Several weeks ago, CNN published an anonymously sourced report stating that President Trump allegedly knew about the “Trump Tower meeting” ahead of time. Subsequently, Michael Cohen’s lawyer, Lanny Davis, admitted that he was the source of this information and indicated that he was wrong to imply that he could prove such a thing. According to Davis: “I regret not being much clearer in saying I’m not sure about this story… It’s a major mistake for which I am 100 percent sorry. Period. I never should have done it unless I was certain and could prove it.”  

Despite this obvious bombshell, CNN continues to stand by its reporting, leading some to question the network’s credibility. For example, Tucker Carlson recently interviewed Glenn Greenwald, founder of The Intercept. According to Greenwald: “They can’t retract the story and they can’t admit they lied… So they are continuing to stick to what everybody knows is a lie, but not many people care because people think — a lot of people, anyway — that it was done for the right political agenda.”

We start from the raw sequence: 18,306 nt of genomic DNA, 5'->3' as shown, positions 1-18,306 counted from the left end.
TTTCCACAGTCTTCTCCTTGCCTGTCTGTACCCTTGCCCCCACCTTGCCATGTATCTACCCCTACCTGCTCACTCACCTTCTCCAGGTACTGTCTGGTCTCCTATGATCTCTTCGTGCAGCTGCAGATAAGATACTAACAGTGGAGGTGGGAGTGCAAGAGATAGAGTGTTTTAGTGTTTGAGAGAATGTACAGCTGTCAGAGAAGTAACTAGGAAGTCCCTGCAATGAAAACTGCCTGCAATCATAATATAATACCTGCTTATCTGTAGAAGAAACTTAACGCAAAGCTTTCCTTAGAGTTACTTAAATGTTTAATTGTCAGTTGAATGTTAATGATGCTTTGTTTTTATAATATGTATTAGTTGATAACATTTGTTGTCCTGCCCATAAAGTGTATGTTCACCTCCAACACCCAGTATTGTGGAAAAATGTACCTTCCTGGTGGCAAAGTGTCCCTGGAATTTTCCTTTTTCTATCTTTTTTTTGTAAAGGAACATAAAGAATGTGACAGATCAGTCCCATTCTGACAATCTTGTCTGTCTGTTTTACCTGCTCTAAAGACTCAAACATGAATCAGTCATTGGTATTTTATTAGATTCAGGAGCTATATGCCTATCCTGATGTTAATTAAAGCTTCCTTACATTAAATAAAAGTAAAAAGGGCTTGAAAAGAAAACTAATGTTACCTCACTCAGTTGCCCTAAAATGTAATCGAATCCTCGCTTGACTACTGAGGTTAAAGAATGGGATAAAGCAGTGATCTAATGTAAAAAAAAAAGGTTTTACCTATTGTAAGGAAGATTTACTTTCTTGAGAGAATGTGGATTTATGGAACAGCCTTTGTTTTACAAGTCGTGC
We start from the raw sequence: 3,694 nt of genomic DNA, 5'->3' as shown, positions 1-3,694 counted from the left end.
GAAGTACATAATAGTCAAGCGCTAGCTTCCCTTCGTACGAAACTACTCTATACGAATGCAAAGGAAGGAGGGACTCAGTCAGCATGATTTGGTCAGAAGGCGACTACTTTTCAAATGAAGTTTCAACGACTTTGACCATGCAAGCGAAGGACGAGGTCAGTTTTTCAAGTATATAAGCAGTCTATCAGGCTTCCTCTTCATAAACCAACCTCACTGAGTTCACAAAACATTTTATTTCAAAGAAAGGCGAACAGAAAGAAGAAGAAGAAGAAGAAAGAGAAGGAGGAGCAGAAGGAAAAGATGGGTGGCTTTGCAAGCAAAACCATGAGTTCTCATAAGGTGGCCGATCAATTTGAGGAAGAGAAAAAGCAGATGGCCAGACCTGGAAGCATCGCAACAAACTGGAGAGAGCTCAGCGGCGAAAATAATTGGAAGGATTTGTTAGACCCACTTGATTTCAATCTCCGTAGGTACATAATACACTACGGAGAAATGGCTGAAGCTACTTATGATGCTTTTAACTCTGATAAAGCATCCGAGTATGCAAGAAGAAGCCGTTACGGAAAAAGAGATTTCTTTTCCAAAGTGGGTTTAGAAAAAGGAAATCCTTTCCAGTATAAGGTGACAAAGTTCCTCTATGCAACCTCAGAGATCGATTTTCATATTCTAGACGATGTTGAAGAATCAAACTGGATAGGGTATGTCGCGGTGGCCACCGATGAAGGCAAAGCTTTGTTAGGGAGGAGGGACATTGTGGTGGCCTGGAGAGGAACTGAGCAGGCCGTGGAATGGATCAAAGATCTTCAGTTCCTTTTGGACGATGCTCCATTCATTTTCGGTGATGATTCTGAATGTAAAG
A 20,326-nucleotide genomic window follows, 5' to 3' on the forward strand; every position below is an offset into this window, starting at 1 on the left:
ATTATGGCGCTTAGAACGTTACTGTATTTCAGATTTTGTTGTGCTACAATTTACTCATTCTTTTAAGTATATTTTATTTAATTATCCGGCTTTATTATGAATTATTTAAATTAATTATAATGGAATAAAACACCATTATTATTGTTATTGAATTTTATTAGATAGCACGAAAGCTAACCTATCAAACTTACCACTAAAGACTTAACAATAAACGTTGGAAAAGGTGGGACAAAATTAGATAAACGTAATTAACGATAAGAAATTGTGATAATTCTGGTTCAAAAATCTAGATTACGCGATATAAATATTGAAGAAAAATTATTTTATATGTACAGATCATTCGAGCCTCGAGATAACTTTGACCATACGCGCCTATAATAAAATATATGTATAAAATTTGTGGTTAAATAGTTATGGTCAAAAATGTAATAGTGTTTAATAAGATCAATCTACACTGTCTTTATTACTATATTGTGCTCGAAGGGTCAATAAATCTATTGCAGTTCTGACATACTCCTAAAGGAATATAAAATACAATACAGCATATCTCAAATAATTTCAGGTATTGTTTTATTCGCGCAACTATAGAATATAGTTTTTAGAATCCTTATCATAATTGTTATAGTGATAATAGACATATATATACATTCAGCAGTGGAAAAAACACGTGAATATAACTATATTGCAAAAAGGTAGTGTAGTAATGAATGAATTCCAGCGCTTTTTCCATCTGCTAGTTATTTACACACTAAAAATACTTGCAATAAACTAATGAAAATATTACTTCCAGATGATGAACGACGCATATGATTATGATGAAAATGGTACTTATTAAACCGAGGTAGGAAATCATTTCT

Carlson also asked Greenwald whether CNN had an obligation to its viewers to explain what is going on relative to this story. “Journalists rightly demand transparency from powerful institutions, that’s our job,” Greenwald replied. “But how can CNN have any credibility to do that when you call them and ask them what happened here, as I did, and everyone else did, and they say, ‘Talk to our PR spokesperson,’ who then refuses to answer any questions. They have zero credibility if they don’t provide transparency themselves.”